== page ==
Mitochondria undergo structural and functional remodeling to meet the cell demand in response to the intracellular and extracellular stimulations, playing an essential role in maintaining normal cellular function. Merging evidence demonstrated that dysregulation of mitochondrial remodeling is a fundamental driving force of complex human diseases, highlighting its crucial pathophysiological roles and therapeutic potential.
Mitochondria is a double-membrane-bound organelle located in the cytoplasm of most eukaryotic cells. As a central energy station of the cells, mitochondria generate adenosine triphosphate (ATP) productions via oxidative phosphorylation (OXPHOS) to maintain the normal cellular metabolic homeostasis and play a critical role in normal cell functions . Mitochondria also exhibit many different characters through regulating intracellular calcium (Ca2+) homeostasis, reactive oxygen species (ROS) generation, and cell death and survival pathway, and thus, control the cell fates under stress .
As a highly dynamic and responsive organelle, mitochondria can be adapted by both structural and functional remodeling to meet the cell demand in response to the intracellular and extracellular stimulations. The structural remodeling of mitochondria includes the changes in mitochondrial morphology, number, and distribution within the cell through multiple processes, such as fission, fusion, mitophagy and biogenesis, shape transition, and positioning. Additionally, mitochondria form a complex interconnected network within the cell and undergo a functional remodeling in response to diverse cellular pathways, such as metabolism, intracellular Ca2+ signaling, apoptosis, mitosis, and mitochondrial DNA replication, to ensure a well-coordinated response to environmental stresses .
Unlike other organelles, mitochondria have their own replication mitochondrial DNA (mt-DNA or mtDNA), which can encode the electron transport chain (ETC) components and other RNAs . Mutation of mitochondrial genes will cause mitochondrial dysfunction and monogenic syndromes, such as Leigh’s disease and MELAS syndrome, characterized by mitochondrial myopathy, encephalopathy lactic acidosis, and stroke-like episodes . Besides, the mitochondrial structure and function are highly regulated by the nuclear-encoded proteins. It has been shown that mitochondrial remodeling plays an essential role in the pathogenesis of diverse diseases, including cardiovascular diseases, metabolic disorders, neurological diseases . Among these pathological conditions, mitochondrial alterations may be either a primary mechanism due to mutations in mitochondrial genes or a secondary process caused by the regulating network.
The heart is a high-energy-demanding organ, and its function largely relies on the ATP produced in mitochondria. Merging evidence demonstrated that mitochondrial dysfunction is the fundamental driving force of various cardiac diseases despite the diversity of the primary causes, highlighting the importance of understanding the mitochondrial remodeling mechanisms in the heart .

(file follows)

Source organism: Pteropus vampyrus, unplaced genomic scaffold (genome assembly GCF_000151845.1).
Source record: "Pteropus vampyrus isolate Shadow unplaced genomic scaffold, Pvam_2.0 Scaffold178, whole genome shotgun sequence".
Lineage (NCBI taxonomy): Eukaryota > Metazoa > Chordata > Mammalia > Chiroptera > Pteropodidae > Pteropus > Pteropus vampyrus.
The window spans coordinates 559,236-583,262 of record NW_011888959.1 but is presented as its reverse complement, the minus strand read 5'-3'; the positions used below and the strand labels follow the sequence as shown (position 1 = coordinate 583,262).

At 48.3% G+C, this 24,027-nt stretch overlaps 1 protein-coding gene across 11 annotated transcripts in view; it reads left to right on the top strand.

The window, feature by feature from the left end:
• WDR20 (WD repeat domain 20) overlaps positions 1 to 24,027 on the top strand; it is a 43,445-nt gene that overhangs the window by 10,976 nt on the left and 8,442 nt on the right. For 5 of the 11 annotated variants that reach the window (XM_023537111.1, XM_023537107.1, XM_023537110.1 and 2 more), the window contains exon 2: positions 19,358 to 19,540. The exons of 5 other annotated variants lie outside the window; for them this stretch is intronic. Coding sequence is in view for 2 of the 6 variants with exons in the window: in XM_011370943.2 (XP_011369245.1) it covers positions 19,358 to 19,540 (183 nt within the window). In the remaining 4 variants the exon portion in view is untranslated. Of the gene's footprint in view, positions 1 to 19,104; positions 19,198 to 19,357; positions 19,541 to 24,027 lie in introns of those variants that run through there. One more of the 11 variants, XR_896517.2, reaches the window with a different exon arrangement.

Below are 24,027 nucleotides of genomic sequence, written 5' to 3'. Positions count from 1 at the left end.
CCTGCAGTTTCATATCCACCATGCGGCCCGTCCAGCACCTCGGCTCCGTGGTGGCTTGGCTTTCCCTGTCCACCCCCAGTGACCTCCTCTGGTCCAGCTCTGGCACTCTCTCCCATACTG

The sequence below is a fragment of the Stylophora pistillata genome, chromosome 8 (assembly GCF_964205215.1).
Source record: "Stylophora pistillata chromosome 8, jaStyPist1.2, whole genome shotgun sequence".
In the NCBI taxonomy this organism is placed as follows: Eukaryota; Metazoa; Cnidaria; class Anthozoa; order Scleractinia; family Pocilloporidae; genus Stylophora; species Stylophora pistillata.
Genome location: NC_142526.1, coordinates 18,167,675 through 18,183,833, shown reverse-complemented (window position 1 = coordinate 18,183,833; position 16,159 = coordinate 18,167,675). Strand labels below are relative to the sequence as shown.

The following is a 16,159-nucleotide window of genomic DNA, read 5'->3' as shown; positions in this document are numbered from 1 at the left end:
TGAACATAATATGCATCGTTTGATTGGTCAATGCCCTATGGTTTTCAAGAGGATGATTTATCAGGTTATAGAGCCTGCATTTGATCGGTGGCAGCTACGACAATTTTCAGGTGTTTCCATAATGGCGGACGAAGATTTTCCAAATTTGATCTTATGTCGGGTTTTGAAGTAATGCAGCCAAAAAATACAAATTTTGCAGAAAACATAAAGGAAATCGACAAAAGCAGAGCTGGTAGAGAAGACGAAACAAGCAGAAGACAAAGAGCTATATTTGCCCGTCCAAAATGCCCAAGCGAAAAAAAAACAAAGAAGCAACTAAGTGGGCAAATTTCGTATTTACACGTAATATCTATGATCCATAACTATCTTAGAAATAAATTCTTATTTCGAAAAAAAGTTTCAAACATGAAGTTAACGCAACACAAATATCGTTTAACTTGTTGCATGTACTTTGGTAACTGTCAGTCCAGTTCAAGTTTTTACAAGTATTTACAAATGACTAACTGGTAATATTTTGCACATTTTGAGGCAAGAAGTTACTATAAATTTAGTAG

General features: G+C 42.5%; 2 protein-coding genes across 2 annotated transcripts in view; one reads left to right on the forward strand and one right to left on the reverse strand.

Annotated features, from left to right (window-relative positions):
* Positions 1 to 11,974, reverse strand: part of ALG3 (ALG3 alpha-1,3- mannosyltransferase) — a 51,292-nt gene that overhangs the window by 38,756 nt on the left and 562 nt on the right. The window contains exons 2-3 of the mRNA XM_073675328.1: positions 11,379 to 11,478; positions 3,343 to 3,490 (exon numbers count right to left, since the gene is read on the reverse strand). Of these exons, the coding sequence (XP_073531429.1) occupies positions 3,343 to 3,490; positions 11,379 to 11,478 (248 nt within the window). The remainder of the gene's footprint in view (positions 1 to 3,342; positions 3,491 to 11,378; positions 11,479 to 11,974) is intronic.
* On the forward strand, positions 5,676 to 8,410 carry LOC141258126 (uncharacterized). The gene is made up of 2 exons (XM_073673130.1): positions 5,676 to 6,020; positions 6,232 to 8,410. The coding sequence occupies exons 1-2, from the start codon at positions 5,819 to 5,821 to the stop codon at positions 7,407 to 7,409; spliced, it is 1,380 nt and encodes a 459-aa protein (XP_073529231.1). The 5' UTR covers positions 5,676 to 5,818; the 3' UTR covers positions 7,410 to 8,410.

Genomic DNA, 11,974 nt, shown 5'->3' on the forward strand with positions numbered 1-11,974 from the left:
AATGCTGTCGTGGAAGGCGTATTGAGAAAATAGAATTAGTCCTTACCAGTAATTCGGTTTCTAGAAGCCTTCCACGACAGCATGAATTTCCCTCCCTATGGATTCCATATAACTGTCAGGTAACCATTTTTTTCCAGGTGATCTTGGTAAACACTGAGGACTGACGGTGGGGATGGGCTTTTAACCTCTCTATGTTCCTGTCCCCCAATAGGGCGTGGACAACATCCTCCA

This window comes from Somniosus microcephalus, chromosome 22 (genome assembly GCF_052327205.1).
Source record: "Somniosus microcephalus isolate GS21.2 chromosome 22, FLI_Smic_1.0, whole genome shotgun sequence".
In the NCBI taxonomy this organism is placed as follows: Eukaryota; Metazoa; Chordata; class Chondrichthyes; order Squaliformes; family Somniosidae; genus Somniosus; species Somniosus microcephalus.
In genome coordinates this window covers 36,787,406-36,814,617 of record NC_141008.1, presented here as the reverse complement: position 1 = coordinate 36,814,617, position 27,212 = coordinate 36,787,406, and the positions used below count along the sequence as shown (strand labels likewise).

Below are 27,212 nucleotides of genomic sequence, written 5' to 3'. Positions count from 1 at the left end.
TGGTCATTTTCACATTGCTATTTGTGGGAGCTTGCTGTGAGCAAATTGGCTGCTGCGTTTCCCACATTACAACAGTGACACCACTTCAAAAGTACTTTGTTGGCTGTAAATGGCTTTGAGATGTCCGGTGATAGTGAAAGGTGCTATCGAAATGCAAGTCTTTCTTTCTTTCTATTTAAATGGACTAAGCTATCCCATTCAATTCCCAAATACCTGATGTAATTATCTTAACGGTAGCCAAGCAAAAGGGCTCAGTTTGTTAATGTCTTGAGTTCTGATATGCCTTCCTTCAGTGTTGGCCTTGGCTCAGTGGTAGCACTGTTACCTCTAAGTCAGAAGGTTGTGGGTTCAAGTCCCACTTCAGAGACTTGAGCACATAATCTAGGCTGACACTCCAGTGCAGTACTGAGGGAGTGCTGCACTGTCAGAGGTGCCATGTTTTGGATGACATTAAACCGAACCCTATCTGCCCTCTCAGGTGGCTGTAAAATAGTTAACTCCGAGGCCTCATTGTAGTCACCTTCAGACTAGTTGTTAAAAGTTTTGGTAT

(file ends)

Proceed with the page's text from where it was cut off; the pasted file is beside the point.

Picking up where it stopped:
Cardiac diseases have become the primary cause of mortality and morbidity in most countries. Heart failure (HF) is a well-known typical last stage of different cardiac diseases. With the extensive studies from basic science to clinical research, the fundamental mechanisms of HF development are still not fully understood . The heart is one of the highest energy-demanded organs in the human body that its function depends on ATP synthesis by oxidative metabolism in mitochondria. Thus, cardiomyocytes are uniquely sensitive to mitochondrial functional alterations. Increasing evidence indicates that, although the primary cause may be different, one of the central processes linking to various cardiac diseases is the impairment of mitochondrial structural and functional remodeling. These abnormal processes are a driving force of cardiac diseases’ pathogenesis, impairing the cardiomyocyte function and survival, leading to HF development . Here, we summarized the latest evidence of mitochondrial remodeling and metabolic changes in different cardiac diseases, emphasizing new potential strategies for clinical study.
Cardiac mitochondria are a highly mobile organelle that can undergo dynamic alterations depending on the cellular demand, which subsequently changes the cellular capabilities and functions. To better understand the mechanisms involved in cardiac diseases, we briefly outlined the molecular bases associated with cardiac mitochondrial structural and functional remodeling.
Although mitochondrial morphologic changes may be less in cardiomyocytes than many other cell types, evidence indicated that cardiac mitochondria maintain the function through dynamic altering their size, number, and shape in response to the intercellular environments. These mitochondrial dynamics are essential for cellular homeostasis in adult myocytes under physiological conditions. Mitochondria continuously divide by the process of fission and merge by the process of fusion. They can also undergo a mitochondrial shape transition (MiST) between rounded and elongated mitochondrial morphologies independent of fission/fusion. These processes are positively related to mitochondrial mitophagy and biogenesis. Besides, mitochondrial morphology can be controlled by the interactions with the cytoskeleton and the endoplasmic reticulum (ER).
Besides the structural remodeling mentioned above, cardiomyocytes are uniquely sensitive to mitochondrial functional dynamic alterations due to the high energy requirements of rhythmic contraction. For maintaining the metabolic and energy homeostasis, cardiac mitochondria undergo several types of dynamic functional remodeling, such as the shift of mitochondrial fuel selection, the modification of calcium (Ca2+) handling, and the rebalance of ROS production and antioxidant defense.